Vincent was born and raised in the Netherlands. In the early nineties, Vincent set foot in Africa for the first time, travelling for months from Nairobi to Cape Town, mostly staying in hostels and taking whatever transport was available. He completely lost his heart to this continent, finding reasons to return again and again to explore, meet people, and experience as many adventures as he could.
One day at the end of 2009, he came across the Kafue National Park in Zambia for the first time. The Kafue made such an impression on him that this one trip can safely be called the beginning of Green Safaris.
Vincent realized that parks like his beloved Kafue needed visitors to generate the funds needed to maintain and protect them. It was also vital to support existing communities in these areas and to enable them to find alternative ways to generate money that didn’t involve poaching. For these reasons, he decided to step out of the business world that he knew and to start investing his time, finances, and energy not only into the Kafue, but into existing and new safari properties across Zambia, and eventually in Malawi as well.
Since then, Green Safaris has been a pioneer for sustainable tourism in Africa. Their most groundbreaking — but far from their only — step has been to become the first and only safari operator to offer Silent Safaris. Green Safaris has a fleet of eCruisers, an eBoat, and eBikes that enable guests to traverse almost unexplored spaces and view wild animals without disturbing the natural sounds of the wild or imposing fossil fuels on a pristine ecology, as the entire fleet runs on sunshine power.
What kind of traveller are you?
Well, I lost my heart to Africa 25 years ago, travelling from Kenya to Cape Town, in matatu’s, old trains, bikes…. The most exciting in recent years was a 4-day bushwalk from Busanga to Ila, in the Kafue National Park, walking 25 km per day and sleeping under the stars. Managing the growth of Green Safaris has limited my travel to other destinations, but still on the bucket list are New Zealand, Patagonia (on a horseback) and Bhutan!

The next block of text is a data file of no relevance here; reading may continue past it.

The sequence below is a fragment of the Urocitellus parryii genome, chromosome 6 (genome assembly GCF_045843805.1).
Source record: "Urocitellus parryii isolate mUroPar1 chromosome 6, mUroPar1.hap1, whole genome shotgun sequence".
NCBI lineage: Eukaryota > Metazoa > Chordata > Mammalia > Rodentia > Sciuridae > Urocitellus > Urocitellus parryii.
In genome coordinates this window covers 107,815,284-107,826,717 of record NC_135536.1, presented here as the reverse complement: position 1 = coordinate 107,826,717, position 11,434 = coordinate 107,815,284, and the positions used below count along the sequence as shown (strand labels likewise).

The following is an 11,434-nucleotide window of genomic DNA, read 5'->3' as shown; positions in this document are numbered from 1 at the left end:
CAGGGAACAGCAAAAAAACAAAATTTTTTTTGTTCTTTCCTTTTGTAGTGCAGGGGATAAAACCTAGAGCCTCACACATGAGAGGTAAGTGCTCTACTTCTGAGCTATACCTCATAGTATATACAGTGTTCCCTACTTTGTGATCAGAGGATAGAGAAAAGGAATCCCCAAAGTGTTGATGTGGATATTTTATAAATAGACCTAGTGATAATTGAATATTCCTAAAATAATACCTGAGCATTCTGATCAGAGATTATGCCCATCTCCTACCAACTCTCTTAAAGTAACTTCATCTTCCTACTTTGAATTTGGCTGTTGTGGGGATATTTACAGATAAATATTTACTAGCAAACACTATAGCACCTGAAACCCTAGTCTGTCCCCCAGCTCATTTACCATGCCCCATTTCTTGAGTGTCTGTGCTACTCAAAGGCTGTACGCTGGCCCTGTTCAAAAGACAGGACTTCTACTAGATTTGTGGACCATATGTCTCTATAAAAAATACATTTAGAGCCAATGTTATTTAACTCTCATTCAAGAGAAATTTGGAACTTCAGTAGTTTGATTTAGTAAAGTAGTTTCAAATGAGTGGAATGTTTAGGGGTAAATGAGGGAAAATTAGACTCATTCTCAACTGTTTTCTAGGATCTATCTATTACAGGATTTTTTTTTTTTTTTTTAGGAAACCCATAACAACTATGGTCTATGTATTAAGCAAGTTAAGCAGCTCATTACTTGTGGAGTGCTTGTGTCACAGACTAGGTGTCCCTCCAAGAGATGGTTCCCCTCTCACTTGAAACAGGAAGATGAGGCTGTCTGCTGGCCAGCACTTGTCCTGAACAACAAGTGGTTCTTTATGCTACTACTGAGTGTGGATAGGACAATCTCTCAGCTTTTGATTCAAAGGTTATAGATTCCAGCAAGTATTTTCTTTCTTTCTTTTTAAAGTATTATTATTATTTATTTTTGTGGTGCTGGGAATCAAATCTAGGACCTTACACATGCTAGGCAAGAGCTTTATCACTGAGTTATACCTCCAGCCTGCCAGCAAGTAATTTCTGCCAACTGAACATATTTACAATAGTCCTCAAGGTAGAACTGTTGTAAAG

Tell us about one of your most memorable trips/travel moments. Where and why?
Too many great memories:
Walking from Amsterdam to Istanbul when I was 21. Walking with Masai for weeks, and sharing in their diet; about 25 years ago and of course) More recently the 4-day bushwalk in the KNP. But actually, last week, discovering a hot spring deep in the Batoka Gorge at Victoria Falls, was another highlight…
What is your all-time favourite destination? In Africa? Internationally? Why?
The Kafue National Park in Zambia is definitely it! I lost my heart there forever about 13 years ago. It’s the pristine wilderness of this vast park, with the abundance of game, and (still) so few visitors. Due to the vastness (it’s bigger than the Kruger NP) it’s sometimes a bit harder to find all the game in one day, but if you spend 3 nights in the Kafue, you will see lions, leopards, wild dogs, and it will feel like they are your personal lions, leopards, and wild dogs, with seldom a 2nd car around…
Based on the five senses and thinking about travelling what do you…
- Like to see: The most fascinating bird ever: the Shoebill at Lake Bangwelu.
- Like to taste: Just enjoyed the best duck breast ever at Ila Safari lodge, but never say no to a raw Dutch herring.
- Like to feel: A hot bottle in my bed in sometimes very cold winters on the Busanga Plains/
- Like to hear: The sound of the bush; the alarm calls, the wind whistling through the bushes; which was the reason for developing the first electric game drive vehicle for silent safaris, back in 2011 already (now we have 6).
- Like to Smell: Potato bush, but by now also love to be able to smell if an elephant passed by just now, an hour ago or 2-4 hours.
Suggestions on resources for other travel and tourism stakeholders. Any websites, publications, podcasts, thought leaders you can recommend or newsletters we should sign up to?
I’ve always been fascinated by African history, but the latest book I read is ‘Africa is not one country. And of course, I always suggest that people sign up for the wonderful Green Safaris newsletter.
What was your favourite thing about Africa Travel Week (WTM Africa) in 2022 and why should everyone attend in 2023?